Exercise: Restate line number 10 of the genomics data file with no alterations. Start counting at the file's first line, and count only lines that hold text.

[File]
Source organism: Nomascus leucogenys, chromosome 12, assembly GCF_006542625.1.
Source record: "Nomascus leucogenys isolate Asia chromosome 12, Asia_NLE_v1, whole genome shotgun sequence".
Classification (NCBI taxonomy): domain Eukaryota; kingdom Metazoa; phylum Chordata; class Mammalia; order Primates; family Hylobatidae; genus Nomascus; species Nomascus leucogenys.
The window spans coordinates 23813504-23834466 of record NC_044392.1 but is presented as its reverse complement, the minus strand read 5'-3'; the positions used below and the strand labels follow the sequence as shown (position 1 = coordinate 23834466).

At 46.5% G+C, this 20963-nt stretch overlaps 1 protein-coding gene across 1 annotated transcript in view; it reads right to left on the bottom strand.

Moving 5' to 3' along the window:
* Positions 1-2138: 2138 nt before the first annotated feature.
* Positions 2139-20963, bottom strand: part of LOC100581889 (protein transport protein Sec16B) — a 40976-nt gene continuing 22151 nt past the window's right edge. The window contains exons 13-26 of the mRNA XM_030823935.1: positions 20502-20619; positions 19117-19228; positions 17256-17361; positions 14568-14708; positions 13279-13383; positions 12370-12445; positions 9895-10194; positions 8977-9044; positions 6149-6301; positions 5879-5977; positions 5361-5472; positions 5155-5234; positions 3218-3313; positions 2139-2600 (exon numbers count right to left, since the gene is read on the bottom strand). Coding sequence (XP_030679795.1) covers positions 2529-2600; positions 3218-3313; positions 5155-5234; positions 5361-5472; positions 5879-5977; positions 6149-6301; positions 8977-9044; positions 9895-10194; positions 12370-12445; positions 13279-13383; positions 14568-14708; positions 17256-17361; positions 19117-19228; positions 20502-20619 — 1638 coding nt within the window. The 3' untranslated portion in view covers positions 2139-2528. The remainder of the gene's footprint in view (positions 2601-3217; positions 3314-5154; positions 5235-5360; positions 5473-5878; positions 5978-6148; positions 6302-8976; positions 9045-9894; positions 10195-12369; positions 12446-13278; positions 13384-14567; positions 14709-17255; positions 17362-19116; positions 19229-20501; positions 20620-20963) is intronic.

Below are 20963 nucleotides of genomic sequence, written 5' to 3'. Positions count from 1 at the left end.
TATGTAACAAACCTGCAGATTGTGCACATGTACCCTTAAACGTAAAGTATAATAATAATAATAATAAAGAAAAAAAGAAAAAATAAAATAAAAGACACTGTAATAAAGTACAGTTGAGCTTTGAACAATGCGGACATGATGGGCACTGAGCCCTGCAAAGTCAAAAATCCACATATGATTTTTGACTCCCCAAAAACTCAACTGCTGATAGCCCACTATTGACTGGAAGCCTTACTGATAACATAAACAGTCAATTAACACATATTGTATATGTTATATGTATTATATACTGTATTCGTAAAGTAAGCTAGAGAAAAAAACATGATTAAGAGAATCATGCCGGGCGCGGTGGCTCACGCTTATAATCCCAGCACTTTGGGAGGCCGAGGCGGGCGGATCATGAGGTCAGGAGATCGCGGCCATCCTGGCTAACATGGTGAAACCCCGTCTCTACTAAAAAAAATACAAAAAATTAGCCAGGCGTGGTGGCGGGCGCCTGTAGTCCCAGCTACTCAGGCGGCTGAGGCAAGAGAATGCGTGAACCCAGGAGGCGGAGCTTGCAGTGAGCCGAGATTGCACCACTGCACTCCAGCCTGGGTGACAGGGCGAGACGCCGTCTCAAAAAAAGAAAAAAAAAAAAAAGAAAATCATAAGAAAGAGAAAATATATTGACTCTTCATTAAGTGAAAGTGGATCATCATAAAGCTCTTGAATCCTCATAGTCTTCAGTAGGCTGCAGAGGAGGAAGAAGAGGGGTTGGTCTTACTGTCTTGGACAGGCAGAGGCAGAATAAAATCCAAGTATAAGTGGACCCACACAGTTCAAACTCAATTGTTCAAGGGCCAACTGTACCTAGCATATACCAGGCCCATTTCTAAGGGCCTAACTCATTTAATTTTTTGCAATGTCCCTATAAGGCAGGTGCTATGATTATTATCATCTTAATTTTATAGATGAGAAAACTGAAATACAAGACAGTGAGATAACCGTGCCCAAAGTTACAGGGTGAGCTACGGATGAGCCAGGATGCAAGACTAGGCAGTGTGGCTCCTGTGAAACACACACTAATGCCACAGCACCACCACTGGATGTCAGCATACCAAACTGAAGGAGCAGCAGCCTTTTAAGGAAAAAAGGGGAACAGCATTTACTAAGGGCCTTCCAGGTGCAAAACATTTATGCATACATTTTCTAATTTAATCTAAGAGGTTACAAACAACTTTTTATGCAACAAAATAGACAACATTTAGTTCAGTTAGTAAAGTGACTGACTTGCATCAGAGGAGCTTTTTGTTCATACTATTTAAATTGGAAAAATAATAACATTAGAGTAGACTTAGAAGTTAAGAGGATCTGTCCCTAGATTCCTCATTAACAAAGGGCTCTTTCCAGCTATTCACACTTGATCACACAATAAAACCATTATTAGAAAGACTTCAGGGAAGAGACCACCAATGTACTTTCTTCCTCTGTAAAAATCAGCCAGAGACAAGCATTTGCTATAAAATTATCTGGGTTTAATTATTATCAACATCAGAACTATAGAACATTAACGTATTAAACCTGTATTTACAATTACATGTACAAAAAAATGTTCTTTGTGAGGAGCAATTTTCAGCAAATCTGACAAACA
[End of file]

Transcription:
TATGTAACAAACCTGCAGATTGTGCACATGTACCCTTAAACGTAAAGTATAATAATAATAATAATAAAGAAAAAAAGAAAAAATAAAATAAAAGACACTGTAATAAAGTACAGTTGAGCTTTGAACAATGCGGACATGATGGGCACTGAGCCCTGCAAAGTCAAAAATCCACATATGATTTTTGACTCCCCAAAAACTCAACTGCTGATAGCCCACTATTGACTGGAAGCCTTACTGATAACATAAACAGTCAATTAACACATATTGTATATGTTATATGTATTATATACTGTATTCGTAAAGTAAGCTAGAGAAAAAAACATGATTAAGAGAATCATGCCGGGCGCGGTGGCTCACGCTTATAATCCCAGCACTTTGGGAGGCCGAGGCGGGCGGATCATGAGGTCAGGAGATCGCGGCCATCCTGGCTAACATGGTGAAACCCCGTCTCTACTAAAAAAAATACAAAAAATTAGCCAGGCGTGGTGGCGGGCGCCTGTAGTCCCAGCTACTCAGGCGGCTGAGGCAAGAGAATGCGTGAACCCAGGAGGCGGAGCTTGCAGTGAGCCGAGATTGCACCACTGCACTCCAGCCTGGGTGACAGGGCGAGACGCCGTCTCAAAAAAAGAAAAAAAAAAAAAAGAAAATCATAAGAAAGAGAAAATATATTGACTCTTCATTAAGTGAAAGTGGATCATCATAAAGCTCTTGAATCCTCATAGTCTTCAGTAGGCTGCAGAGGAGGAAGAAGAGGGGTTGGTCTTACTGTCTTGGACAGGCAGAGGCAGAATAAAATCCAAGTATAAGTGGACCCACACAGTTCAAACTCAATTGTTCAAGGGCCAACTGTACCTAGCATATACCAGGCCCATTTCTAAGGGCCTAACTCATTTAATTTTTTGCAATGTCCCTATAAGGCAGGTGCTATGATTATTATCATCTTAATTTTATAGATGAGAAAACTGAAATACAAGACAGTGAGATAACCGTGCCCAAAGTTACAGGGTGAGCTACGGATGAGCCAGGATGCAAGACTAGGCAGTGTGGCTCCTGTGAAACACACACTAATGCCACAGCACCACCACTGGATGTCAGCATACCAAACTGAAGGAGCAGCAGCCTTTTAAGGAAAAAAGGGGAACAGCATTTACTAAGGGCCTTCCAGGTGCAAAACATTTATGCATACATTTTCTAATTTAATCTAAGAGGTTACAAACAACTTTTTATGCAACAAAATAGACAACATTTAGTTCAGTTAGTAAAGTGACTGACTTGCATCAGAGGAGCTTTTTGTTCATACTATTTAAATTGGAAAAATAATAACATTAGAGTAGACTTAGAAGTTAAGAGGATCTGTCCCTAGATTCCTCATTAACAAAGGGCTCTTTCCAGCTATTCACACTTGATCACACAATAAAACCATTATTAGAAAGACTTCAGGGAAGAGACCACCAATGTACTTTCTTCCTCTGTAAAAATCAGCCAGAGACAAGCATTTGCTATAAAATTATCTGGGTTTAATTATTATCAACATCAGAACTATAGAACATTAACGTATTAAACCTGTATTTACAATTACATGTACAAAAAAATGTTCTTTGTGAGGAGCAATTTTCAGCAAATCTGACAAACA